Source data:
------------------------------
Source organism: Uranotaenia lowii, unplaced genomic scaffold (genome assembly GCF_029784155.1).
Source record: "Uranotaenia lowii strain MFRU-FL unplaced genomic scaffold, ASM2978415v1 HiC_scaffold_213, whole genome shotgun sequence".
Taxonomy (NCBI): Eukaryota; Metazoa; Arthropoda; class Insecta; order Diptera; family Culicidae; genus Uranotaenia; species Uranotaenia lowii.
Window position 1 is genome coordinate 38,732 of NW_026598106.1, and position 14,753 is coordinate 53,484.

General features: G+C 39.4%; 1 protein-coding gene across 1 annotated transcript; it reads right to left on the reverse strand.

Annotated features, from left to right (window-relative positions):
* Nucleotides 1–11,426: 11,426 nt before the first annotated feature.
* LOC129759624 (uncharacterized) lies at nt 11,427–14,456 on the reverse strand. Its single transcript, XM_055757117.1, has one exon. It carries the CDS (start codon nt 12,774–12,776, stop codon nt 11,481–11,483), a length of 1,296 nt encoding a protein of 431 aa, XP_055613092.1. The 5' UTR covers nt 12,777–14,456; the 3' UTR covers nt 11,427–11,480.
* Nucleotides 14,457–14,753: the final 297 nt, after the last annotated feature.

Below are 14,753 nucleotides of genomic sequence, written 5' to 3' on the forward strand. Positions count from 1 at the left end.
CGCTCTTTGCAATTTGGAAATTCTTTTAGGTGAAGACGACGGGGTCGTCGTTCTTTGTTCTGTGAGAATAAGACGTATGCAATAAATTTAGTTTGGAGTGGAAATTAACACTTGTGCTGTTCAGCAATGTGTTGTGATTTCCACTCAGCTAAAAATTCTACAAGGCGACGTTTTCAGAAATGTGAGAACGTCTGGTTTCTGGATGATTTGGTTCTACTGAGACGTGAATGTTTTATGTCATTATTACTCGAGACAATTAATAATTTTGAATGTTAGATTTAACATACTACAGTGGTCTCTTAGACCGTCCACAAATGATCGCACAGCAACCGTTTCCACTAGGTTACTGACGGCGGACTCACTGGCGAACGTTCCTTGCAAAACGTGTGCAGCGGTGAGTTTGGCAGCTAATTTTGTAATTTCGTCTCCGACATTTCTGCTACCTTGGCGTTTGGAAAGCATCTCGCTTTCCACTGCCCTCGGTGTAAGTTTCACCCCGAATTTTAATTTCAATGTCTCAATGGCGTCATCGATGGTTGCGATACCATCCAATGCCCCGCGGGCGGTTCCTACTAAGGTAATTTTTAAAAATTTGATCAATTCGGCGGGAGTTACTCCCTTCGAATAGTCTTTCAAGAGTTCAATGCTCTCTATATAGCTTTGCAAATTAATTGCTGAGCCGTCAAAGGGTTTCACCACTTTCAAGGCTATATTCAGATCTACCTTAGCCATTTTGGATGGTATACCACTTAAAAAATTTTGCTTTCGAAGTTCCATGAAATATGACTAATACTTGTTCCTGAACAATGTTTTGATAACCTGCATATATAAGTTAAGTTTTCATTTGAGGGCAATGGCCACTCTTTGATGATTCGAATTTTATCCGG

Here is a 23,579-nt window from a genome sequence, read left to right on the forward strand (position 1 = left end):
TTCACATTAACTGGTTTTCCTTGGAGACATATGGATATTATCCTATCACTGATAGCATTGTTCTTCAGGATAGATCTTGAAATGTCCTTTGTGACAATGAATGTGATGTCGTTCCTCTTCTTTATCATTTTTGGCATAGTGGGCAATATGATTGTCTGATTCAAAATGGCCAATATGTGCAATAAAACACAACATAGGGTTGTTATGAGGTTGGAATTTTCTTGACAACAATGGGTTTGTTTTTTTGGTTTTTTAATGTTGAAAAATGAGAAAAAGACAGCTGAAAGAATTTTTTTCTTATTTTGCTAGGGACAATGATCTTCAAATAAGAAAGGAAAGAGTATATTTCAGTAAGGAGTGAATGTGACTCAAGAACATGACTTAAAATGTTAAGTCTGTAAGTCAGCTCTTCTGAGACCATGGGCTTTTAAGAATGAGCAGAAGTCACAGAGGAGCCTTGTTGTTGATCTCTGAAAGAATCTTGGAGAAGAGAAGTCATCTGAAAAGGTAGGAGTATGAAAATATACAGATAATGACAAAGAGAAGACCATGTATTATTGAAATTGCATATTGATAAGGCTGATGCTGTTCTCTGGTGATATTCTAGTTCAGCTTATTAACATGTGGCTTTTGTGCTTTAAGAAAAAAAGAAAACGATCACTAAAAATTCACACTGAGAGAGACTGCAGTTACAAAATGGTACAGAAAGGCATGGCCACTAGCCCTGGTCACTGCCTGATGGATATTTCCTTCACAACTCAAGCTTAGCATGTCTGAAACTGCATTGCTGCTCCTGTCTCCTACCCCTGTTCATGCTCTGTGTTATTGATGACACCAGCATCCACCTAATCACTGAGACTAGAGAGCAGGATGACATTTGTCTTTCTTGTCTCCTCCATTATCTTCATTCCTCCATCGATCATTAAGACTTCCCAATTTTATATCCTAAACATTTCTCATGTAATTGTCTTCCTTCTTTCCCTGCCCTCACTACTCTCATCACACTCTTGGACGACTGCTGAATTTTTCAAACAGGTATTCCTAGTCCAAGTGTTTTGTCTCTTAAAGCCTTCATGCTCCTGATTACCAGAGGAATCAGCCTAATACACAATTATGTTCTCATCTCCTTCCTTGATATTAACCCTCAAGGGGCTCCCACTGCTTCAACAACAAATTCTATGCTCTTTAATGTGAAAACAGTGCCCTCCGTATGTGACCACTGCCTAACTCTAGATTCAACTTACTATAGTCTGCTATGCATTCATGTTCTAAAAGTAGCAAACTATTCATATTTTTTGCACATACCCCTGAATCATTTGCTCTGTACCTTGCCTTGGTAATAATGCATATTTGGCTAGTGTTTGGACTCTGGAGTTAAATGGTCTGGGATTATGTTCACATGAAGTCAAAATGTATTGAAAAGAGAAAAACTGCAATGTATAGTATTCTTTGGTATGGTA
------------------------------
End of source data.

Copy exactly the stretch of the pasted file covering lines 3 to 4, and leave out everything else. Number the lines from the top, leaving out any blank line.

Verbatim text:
Taxonomy (NCBI): Eukaryota; Metazoa; Arthropoda; class Insecta; order Diptera; family Culicidae; genus Uranotaenia; species Uranotaenia lowii.
Window position 1 is genome coordinate 38,732 of NW_026598106.1, and position 14,753 is coordinate 53,484.